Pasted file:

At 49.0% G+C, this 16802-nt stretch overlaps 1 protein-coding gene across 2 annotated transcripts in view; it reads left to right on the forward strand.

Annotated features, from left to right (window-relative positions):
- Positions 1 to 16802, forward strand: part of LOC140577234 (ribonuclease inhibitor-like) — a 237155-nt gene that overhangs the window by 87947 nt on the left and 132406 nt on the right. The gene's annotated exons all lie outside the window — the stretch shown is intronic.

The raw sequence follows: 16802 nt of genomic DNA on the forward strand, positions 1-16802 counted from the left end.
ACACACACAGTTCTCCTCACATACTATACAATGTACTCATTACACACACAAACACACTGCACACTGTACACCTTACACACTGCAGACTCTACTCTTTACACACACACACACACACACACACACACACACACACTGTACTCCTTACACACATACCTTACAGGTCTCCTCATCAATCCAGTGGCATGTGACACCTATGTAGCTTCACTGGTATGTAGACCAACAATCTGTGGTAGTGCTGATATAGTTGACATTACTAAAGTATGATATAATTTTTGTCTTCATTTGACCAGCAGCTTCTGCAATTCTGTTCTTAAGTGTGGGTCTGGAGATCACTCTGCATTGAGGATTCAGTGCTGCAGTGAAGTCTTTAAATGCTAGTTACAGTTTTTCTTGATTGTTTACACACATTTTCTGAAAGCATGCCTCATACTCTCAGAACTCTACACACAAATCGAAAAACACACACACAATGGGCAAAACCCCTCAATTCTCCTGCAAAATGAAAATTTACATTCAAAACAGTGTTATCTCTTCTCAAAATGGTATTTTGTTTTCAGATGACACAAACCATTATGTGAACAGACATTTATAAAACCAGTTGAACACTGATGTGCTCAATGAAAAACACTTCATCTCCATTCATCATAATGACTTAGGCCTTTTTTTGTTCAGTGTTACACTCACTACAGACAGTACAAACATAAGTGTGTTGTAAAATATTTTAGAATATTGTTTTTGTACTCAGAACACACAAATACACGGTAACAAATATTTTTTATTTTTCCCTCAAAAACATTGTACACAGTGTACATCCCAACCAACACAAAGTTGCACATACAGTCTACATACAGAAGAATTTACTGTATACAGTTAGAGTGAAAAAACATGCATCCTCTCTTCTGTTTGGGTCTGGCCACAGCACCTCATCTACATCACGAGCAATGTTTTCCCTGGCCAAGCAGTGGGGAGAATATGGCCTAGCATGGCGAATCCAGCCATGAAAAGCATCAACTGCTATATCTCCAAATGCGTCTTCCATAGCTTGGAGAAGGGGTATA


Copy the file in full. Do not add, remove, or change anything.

At 49.0% G+C, this 16802-nt stretch overlaps 1 protein-coding gene across 2 annotated transcripts in view; it reads left to right on the forward strand.

Annotated features, from left to right (window-relative positions):
- Positions 1 to 16802, forward strand: part of LOC140577234 (ribonuclease inhibitor-like) — a 237155-nt gene that overhangs the window by 87947 nt on the left and 132406 nt on the right. The gene's annotated exons all lie outside the window — the stretch shown is intronic.

The raw sequence follows: 16802 nt of genomic DNA on the forward strand, positions 1-16802 counted from the left end.
ACACACACAGTTCTCCTCACATACTATACAATGTACTCATTACACACACAAACACACTGCACACTGTACACCTTACACACTGCAGACTCTACTCTTTACACACACACACACACACACACACACACACACACACTGTACTCCTTACACACATACCTTACAGGTCTCCTCATCAATCCAGTGGCATGTGACACCTATGTAGCTTCACTGGTATGTAGACCAACAATCTGTGGTAGTGCTGATATAGTTGACATTACTAAAGTATGATATAATTTTTGTCTTCATTTGACCAGCAGCTTCTGCAATTCTGTTCTTAAGTGTGGGTCTGGAGATCACTCTGCATTGAGGATTCAGTGCTGCAGTGAAGTCTTTAAATGCTAGTTACAGTTTTTCTTGATTGTTTACACACATTTTCTGAAAGCATGCCTCATACTCTCAGAACTCTACACACAAATCGAAAAACACACACACAATGGGCAAAACCCCTCAATTCTCCTGCAAAATGAAAATTTACATTCAAAACAGTGTTATCTCTTCTCAAAATGGTATTTTGTTTTCAGATGACACAAACCATTATGTGAACAGACATTTATAAAACCAGTTGAACACTGATGTGCTCAATGAAAAACACTTCATCTCCATTCATCATAATGACTTAGGCCTTTTTTTGTTCAGTGTTACACTCACTACAGACAGTACAAACATAAGTGTGTTGTAAAATATTTTAGAATATTGTTTTTGTACTCAGAACACACAAATACACGGTAACAAATATTTTTTATTTTTCCCTCAAAAACATTGTACACAGTGTACATCCCAACCAACACAAAGTTGCACATACAGTCTACATACAGAAGAATTTACTGTATACAGTTAGAGTGAAAAAACATGCATCCTCTCTTCTGTTTGGGTCTGGCCACAGCACCTCATCTACATCACGAGCAATGTTTTCCCTGGCCAAGCAGTGGGGAGAATATGGCCTAGCATGGCGAATCCAGCCATGAAAAGCATCAACTGCTATATCTCCAAATGCGTCTTCCATAGCTTGGAGAAGGGGTATA